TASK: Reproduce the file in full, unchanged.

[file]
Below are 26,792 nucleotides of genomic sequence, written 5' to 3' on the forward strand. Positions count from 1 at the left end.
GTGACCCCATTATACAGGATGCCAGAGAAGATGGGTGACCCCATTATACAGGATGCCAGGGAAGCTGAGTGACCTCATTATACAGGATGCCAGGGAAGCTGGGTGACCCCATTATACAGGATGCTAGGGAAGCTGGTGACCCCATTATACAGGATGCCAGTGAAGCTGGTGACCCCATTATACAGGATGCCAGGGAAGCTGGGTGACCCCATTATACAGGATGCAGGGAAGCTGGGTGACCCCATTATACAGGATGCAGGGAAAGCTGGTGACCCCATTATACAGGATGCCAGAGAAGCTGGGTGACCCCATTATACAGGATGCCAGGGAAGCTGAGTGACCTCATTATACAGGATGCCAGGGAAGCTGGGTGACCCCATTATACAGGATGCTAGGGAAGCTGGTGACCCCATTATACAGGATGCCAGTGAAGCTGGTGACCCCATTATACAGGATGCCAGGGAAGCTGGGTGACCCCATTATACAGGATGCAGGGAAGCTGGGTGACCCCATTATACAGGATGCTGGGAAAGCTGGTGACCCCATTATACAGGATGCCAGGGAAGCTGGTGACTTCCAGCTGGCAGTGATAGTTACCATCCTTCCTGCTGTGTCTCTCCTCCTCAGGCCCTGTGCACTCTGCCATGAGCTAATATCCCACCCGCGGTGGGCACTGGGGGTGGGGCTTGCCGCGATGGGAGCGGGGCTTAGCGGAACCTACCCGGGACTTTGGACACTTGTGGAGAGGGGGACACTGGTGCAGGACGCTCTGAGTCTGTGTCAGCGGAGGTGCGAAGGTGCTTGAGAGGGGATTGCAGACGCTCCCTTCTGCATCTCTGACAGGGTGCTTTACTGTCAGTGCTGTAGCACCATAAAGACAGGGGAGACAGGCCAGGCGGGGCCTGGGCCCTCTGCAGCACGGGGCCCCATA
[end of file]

Below are 26,792 nucleotides of genomic sequence, written 5' to 3' on the forward strand. Positions count from 1 at the left end.
GTGACCCCATTATACAGGATGCCAGAGAAGATGGGTGACCCCATTATACAGGATGCCAGGGAAGCTGAGTGACCTCATTATACAGGATGCCAGGGAAGCTGGGTGACCCCATTATACAGGATGCTAGGGAAGCTGGTGACCCCATTATACAGGATGCCAGTGAAGCTGGTGACCCCATTATACAGGATGCCAGGGAAGCTGGGTGACCCCATTATACAGGATGCAGGGAAGCTGGGTGACCCCATTATACAGGATGCAGGGAAAGCTGGTGACCCCATTATACAGGATGCCAGAGAAGCTGGGTGACCCCATTATACAGGATGCCAGGGAAGCTGAGTGACCTCATTATACAGGATGCCAGGGAAGCTGGGTGACCCCATTATACAGGATGCTAGGGAAGCTGGTGACCCCATTATACAGGATGCCAGTGAAGCTGGTGACCCCATTATACAGGATGCCAGGGAAGCTGGGTGACCCCATTATACAGGATGCAGGGAAGCTGGGTGACCCCATTATACAGGATGCTGGGAAAGCTGGTGACCCCATTATACAGGATGCCAGGGAAGCTGGTGACTTCCAGCTGGCAGTGATAGTTACCATCCTTCCTGCTGTGTCTCTCCTCCTCAGGCCCTGTGCACTCTGCCATGAGCTAATATCCCACCCGCGGTGGGCACTGGGGGTGGGGCTTGCCGCGATGGGAGCGGGGCTTAGCGGAACCTACCCGGGACTTTGGACACTTGTGGAGAGGGGGACACTGGTGCAGGACGCTCTGAGTCTGTGTCAGCGGAGGTGCGAAGGTGCTTGAGAGGGGATTGCAGACGCTCCCTTCTGCATCTCTGACAGGGTGCTTTACTGTCAGTGCTGTAGCACCATAAAGACAGGGGAGACAGGCCAGGCGGGGCCTGGGCCCTCTGCAGCACGGGGCCCCATA